Companies gain from combining occupancy surveys with workplace tech to understand their offices

London, 14 January 2016 – London has been pushed off the list of top ten European cities ranked by property investment prospects, highlighting the increasingly perilous risks to businesses expanding their office space in London1. This comes hard on the heels of the report last week naming London as the most expensive European city – and the second most expensive in the world – in which to build2. In this market, businesses must properly analyse the usage of their current workplace before unnecessarily rushing into costly new premises, Condeco Software warns.

Vacancy rates in London are dropping as demand surges, with the vacancy rate in the West End falling to a 26-year low3. However, Condeco Software, workplace technology experts, have found that companies are, on average, only utilising 39 per cent of their office space – meaning that some firms may be making the decision to move to bigger premises when in fact they aren’t making the most of their existing real estate.

Paul Statham, CEO and Founder of Condeco Software, comments: “Manual walk-through studies and qualitative research methods such as occupancy surveys are one of the ways in which businesses currently analyse how space is being used. On their own, these surveys are effective, but it is increasingly possible to support this single data set and gain multiple angles on the same issue. Workplace technology, such as sensors, provides a harder set of data which can help companies to gain a fuller picture of their office utilisation.”

Condeco have been working in collaboration with Future of Work specialists Unwork in order to provide this complete picture. Condeco’s sensor technology, Sense, provides accurate real-time occupancy data. When amalgamated with the traditional method of occupancy surveys, these combined qualitative and quantitative measurements enable businesses to make informed decisions about their office space.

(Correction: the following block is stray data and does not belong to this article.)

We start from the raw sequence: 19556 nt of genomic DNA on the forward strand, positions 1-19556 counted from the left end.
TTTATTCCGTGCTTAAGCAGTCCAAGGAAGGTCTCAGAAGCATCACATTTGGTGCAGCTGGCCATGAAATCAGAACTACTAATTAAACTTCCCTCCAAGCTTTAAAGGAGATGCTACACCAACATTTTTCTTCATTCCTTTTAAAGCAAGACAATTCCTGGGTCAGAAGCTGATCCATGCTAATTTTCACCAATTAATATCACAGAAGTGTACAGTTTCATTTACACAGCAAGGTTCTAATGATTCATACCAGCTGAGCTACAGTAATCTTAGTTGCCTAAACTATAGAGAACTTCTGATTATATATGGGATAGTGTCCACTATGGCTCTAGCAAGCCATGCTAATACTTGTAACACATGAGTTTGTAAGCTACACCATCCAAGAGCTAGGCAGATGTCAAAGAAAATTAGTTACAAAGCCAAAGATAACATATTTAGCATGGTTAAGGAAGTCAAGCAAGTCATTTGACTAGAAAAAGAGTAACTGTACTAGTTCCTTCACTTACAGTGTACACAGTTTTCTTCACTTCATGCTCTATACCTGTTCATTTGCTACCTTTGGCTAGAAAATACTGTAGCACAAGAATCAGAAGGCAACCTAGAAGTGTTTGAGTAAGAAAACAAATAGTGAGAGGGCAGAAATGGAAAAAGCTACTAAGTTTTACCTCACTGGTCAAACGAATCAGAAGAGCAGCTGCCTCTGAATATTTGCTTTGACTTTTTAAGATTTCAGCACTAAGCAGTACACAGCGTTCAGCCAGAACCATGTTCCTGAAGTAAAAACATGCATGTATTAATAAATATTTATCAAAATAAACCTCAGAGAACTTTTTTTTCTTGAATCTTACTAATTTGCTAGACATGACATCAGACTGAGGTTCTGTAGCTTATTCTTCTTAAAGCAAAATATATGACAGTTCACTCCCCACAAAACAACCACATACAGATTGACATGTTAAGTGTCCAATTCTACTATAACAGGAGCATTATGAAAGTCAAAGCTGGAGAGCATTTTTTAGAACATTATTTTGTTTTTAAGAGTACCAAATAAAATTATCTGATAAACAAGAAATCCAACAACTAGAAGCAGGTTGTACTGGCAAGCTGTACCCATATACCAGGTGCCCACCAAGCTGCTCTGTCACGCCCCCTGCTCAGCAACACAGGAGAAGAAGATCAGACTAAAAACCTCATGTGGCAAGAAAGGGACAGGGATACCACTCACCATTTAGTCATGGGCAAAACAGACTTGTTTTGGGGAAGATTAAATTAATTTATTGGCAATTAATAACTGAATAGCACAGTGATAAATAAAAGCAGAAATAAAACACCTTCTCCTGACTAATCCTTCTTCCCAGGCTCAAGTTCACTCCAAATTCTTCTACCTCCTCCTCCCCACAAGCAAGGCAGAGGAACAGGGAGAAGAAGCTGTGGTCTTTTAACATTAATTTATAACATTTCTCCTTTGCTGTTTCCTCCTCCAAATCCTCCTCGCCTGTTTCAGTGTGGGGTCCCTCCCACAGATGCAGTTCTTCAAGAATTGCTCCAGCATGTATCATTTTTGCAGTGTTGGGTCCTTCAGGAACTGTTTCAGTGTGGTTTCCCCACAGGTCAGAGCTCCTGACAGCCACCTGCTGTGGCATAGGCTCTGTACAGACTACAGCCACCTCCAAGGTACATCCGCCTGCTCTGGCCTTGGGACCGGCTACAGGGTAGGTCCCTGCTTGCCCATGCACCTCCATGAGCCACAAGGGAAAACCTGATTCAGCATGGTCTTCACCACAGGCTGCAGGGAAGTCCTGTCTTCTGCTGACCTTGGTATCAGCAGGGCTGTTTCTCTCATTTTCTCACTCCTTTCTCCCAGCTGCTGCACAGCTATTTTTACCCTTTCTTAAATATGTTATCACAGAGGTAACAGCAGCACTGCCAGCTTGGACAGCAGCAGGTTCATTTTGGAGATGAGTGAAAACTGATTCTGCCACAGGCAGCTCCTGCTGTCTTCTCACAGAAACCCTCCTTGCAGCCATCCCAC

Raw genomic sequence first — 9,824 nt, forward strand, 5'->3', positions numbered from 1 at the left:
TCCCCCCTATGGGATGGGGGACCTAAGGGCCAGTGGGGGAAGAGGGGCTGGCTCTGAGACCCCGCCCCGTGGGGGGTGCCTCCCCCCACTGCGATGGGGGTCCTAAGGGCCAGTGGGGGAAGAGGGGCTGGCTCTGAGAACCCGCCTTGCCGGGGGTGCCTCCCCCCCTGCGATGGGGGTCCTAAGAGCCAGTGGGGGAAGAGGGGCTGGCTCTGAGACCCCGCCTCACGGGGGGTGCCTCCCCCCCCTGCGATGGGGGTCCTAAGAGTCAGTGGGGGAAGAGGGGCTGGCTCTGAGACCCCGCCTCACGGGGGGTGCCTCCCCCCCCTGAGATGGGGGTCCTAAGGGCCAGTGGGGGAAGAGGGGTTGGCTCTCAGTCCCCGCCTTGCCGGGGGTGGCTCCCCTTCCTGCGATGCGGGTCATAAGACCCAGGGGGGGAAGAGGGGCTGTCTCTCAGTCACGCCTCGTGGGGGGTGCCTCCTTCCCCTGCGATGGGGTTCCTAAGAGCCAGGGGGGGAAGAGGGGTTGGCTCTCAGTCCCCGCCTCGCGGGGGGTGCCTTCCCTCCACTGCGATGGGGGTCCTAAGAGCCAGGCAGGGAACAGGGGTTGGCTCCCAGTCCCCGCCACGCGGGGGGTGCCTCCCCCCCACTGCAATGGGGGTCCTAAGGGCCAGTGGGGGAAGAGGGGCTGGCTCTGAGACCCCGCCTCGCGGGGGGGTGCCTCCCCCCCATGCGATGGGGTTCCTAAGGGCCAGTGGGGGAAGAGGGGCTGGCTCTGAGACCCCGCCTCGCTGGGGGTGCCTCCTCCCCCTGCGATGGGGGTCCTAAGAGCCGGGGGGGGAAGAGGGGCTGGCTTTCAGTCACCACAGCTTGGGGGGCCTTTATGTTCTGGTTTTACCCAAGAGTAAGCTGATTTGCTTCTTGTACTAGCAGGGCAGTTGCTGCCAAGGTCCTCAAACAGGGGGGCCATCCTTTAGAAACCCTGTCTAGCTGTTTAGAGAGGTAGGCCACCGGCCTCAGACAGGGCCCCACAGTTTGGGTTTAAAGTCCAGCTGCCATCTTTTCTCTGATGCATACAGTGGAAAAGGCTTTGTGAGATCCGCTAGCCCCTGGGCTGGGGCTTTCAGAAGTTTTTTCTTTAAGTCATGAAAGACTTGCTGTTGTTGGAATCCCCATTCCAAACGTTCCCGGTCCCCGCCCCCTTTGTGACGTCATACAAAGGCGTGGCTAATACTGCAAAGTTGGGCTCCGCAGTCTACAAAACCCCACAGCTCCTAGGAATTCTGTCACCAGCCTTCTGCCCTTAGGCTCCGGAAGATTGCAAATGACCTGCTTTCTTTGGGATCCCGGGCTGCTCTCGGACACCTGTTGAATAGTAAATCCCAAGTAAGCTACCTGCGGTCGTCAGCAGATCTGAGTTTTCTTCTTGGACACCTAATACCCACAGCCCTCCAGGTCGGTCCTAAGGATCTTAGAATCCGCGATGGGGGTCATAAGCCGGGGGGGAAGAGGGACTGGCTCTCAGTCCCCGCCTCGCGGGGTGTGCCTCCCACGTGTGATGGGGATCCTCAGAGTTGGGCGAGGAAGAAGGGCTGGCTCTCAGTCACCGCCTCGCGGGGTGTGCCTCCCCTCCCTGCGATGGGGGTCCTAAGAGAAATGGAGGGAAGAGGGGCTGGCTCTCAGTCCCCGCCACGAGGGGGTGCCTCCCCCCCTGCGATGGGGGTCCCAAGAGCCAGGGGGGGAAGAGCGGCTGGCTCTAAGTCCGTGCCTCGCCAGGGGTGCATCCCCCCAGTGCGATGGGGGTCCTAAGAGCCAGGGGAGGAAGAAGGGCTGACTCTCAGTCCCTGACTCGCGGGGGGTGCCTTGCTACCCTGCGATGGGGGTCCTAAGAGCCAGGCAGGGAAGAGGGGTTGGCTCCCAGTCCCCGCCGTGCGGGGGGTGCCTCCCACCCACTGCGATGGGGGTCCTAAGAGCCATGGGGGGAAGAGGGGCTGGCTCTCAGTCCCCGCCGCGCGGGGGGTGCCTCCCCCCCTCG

Steve Jarvis, Commercial Director at Unwork, comments: “The key thing is having evidence based analysis of workspaces in order to inform workplace strategies. The issue can be quite emotive for employees and we have found that it is important to back up people’s perceptions of how they work and how their office space is being used with some hard statistics and solid utilisation information. It is good to have a range of options available in order to return different kinds of data.”
Paul adds: “Companies who utilise the expertise of the surveyors along with the technology at their disposal can begin to produce effective strategies based on up-to-date data, and pinpoint what needs tweaking, in order to yield cost-effective results. This is essentially the future of workspace management and companies need to hop on board or risk not reaping in the benefits. Not only does it make for better efficiency in the office but allows companies to arrange their space to make collaboration easier, thus boosting productivity.”

1 http://www.telegraph.co.uk/finance/property/news/12095844/London-drops-from-list-of-top-10-best-places-to-invest-in-property-in-Europe.html
2 http://www.building.co.uk/london-most-expensive-place-in-europe-to-build/5079480.article
3 http://www.worldpropertyjournal.com/real-estate-news/united-kingdom/london-real-estate-news/london-commercial-market-predictions-for-2016-knight-frank-james-roberts-london-property-market-predictions-2016-eurozone-property-market-trends-2016-9575.php

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